The Ghost of ChristMaS Presence

For most of us, including this fortunate, fortunate man, the holidays arrive with many guests at the house that is a soul. Rumi described these arrivals in his famous poem, The Guest House–

This being human is a guest house. Every morning a new arrival.

A joy, a depression, a meanness, some momentary awareness comes as an unexpected visitor.

Welcome and entertain them all!

Even if they are a crowd of sorrows, who violently sweep your house empty of its furniture,

still, treat guest honorably.

He may be clearing you out for some new delight.

The dark thought, the shame, the malice. meet them at the door laughing and invite them in.

Be grateful for whatever comes. because each has been sent as a guide from beyond.

Triggered by a song or a scent, some of my holiday arrivals are fond memories of childhood or moments with my own children filled with wonder. Some are warm conversations with friends or letters from all over about everyone’s last year passed. And some others are moments of keen realization of loss and grief. Like Dickens’s bountiful ghost of Christmas Present who arrives with the waifs of ignorance and want, the holidays can bring sad guests.

As I described in my post, “Community of Now,” my distance from my own children colors life each day. This coloring deepens at Christmas, remembering the better times when they were young. Wide eyed wonder of a little boy opening his Tonka truck and of amber-haired twins rushing down in snuggly pajamas to behold a fire lit room awash in gifts. I will be forever grateful that I was relatively able when they were at the chasing, running, toddler ages. For now, all I can do is let the grief move through me and hope they have a happy Christmas in Virginia. Life is full of chapters. I try to stay hopeful and wait for someday.

As another year passes, the large greedy guest of MS also gets much louder. MS is that guest who was never invited and never leaves reliably. Sometimes he used to disappear, only to resurface at inconvenient times, demanding his steroid infusions. Now he “walks” with me every day, and I carry a cane to keep him under control. He’s that guest that none of the others want to engage in conversation, and when he does speak, often the room goes quiet for a minute in discomfort or even horror.

Last year at a ski house with friends, I returned from a walk too long with no balance left and a face full of the ashen, drained frustration that overtakes the one who dares walk a few score paces beyond capacity. I remember the looks on my friends’ faces as they offered the perfect mix of support without syrup, helping me find a chair in which to fall apart for a while.  In that moment, I was the ghost of MS Presence.  He cannot be banished, but he can rest if well handled and supported.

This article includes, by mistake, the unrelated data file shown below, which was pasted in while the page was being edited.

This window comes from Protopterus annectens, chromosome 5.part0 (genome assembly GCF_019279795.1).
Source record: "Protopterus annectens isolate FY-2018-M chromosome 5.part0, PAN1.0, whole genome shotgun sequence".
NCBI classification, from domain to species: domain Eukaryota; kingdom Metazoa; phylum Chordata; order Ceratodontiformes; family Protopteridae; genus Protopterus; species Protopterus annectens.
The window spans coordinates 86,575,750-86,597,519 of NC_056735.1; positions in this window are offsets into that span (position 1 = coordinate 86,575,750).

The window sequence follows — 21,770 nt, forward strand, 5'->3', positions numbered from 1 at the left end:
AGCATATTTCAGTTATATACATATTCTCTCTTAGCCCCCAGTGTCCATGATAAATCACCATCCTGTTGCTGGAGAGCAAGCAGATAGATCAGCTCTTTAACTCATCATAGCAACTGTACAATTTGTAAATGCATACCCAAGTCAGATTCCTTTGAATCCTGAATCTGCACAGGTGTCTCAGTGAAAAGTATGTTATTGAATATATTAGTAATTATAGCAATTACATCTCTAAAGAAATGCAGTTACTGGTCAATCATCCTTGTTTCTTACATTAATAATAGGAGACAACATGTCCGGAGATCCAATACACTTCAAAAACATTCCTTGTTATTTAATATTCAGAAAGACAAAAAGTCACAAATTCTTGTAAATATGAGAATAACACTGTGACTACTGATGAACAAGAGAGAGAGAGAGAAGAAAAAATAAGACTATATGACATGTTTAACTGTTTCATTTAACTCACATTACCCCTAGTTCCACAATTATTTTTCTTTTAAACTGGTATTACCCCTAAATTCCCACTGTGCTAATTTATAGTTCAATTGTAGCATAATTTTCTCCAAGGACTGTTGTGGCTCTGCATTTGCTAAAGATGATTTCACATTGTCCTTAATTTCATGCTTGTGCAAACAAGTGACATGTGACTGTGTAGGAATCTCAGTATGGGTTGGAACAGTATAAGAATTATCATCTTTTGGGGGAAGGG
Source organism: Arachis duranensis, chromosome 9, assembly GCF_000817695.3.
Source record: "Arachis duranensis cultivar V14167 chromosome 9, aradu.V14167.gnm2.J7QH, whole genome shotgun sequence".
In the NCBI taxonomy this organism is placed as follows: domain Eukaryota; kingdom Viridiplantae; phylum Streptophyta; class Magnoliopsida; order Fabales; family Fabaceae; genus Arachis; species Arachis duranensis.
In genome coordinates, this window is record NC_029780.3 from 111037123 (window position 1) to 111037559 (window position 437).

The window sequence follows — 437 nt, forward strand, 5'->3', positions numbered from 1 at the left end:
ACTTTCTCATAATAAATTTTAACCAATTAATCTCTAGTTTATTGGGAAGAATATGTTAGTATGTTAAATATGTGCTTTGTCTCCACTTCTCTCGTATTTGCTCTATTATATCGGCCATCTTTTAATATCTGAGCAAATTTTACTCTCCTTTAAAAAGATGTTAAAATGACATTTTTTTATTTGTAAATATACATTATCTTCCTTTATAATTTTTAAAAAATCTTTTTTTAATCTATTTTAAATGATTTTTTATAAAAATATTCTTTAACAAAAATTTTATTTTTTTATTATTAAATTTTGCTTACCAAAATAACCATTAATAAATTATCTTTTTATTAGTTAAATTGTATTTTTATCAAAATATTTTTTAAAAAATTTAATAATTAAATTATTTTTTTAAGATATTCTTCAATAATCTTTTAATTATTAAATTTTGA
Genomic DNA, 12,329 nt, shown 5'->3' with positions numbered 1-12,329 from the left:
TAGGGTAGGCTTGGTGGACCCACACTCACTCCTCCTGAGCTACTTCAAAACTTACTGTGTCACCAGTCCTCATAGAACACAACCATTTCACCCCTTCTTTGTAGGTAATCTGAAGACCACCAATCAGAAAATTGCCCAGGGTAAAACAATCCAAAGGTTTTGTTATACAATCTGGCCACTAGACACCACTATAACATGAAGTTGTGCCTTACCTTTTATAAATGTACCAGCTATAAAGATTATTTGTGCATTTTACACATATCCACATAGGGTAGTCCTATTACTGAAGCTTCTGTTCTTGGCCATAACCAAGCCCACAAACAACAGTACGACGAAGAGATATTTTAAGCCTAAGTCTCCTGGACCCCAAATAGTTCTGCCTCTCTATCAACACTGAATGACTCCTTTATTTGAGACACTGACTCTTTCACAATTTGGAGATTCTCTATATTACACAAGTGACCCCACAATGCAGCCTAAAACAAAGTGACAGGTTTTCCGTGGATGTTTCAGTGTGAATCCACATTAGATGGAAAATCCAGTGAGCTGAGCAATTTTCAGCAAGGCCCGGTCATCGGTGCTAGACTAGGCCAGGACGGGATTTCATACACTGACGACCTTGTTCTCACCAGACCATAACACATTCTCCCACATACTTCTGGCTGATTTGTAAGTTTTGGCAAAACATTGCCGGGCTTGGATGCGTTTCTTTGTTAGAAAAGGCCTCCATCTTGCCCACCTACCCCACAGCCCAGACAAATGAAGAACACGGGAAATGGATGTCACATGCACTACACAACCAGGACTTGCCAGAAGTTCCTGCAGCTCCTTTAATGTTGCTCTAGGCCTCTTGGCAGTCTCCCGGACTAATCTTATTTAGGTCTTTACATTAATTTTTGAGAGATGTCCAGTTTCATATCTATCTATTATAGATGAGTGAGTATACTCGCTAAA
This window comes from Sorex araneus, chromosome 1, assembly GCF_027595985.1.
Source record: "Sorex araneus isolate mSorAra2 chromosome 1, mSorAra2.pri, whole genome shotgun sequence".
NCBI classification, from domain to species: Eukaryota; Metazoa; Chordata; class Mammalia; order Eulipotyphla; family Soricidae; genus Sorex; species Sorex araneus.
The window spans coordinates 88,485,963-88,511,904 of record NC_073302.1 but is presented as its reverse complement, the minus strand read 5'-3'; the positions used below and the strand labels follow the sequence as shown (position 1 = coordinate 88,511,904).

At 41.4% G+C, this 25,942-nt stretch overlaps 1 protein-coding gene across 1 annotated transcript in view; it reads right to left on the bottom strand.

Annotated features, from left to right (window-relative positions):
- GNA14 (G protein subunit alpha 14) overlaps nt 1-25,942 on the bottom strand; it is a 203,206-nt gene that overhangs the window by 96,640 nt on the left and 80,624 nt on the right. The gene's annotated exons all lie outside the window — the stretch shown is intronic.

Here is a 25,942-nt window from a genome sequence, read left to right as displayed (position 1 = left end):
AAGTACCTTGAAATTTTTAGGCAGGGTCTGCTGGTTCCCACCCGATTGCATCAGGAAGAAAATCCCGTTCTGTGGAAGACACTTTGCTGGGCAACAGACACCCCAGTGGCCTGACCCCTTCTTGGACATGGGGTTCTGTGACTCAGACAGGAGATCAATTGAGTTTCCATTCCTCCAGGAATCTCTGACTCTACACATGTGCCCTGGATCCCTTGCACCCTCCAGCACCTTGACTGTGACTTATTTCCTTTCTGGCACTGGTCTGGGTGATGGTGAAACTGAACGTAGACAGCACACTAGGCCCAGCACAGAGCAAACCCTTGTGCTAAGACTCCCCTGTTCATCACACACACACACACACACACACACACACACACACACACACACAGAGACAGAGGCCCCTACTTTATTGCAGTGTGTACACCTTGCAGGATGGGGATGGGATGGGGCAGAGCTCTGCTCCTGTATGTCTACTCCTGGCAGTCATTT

At the close of 2014, as I inevitably compare how difficult getting somewhere this year was from last, my MS screams “You can barely walk at all anymore!”  He is an alarmist, this guest, but he is not completely wrong. My year of workouts aimed at creating a plateau where I lost no more of my last quarter mile of walking ability has not succeeded, and I worry that a blog post titled “Is this the last year before the scooter?” may get written in 2015. As it approaches and I grow completely comfortable with things like wheelchairs in airports, I can feel a gradual acceptance mixed with the unfailing determination to keep up the pace on workouts. It will be what it will be.

And when my MS guest’s voice gets too loud to bear, humor comes to the rescue. Movies like “Home for the Holidays” with Holly Hunter or anything with Chevy Chase remind that we are all ridiculous, all surrounded by wacky characters who can push our buttons, all beautifully broken together.

The perfect holiday is one where all the guests of the soul pile in but our acceptance of them leaves us able to be present and feel the magic of the moment. And then, a moment later, we stand gaping like the family in “A Christmas Story” as we watch the Bumpus hounds eating our turkey that had taken days to prepare. An hour later, we eat Chinese food and forever look back on it as a favorite Christmas. What we make of the MesS is what matters, always.

 

 

 

 

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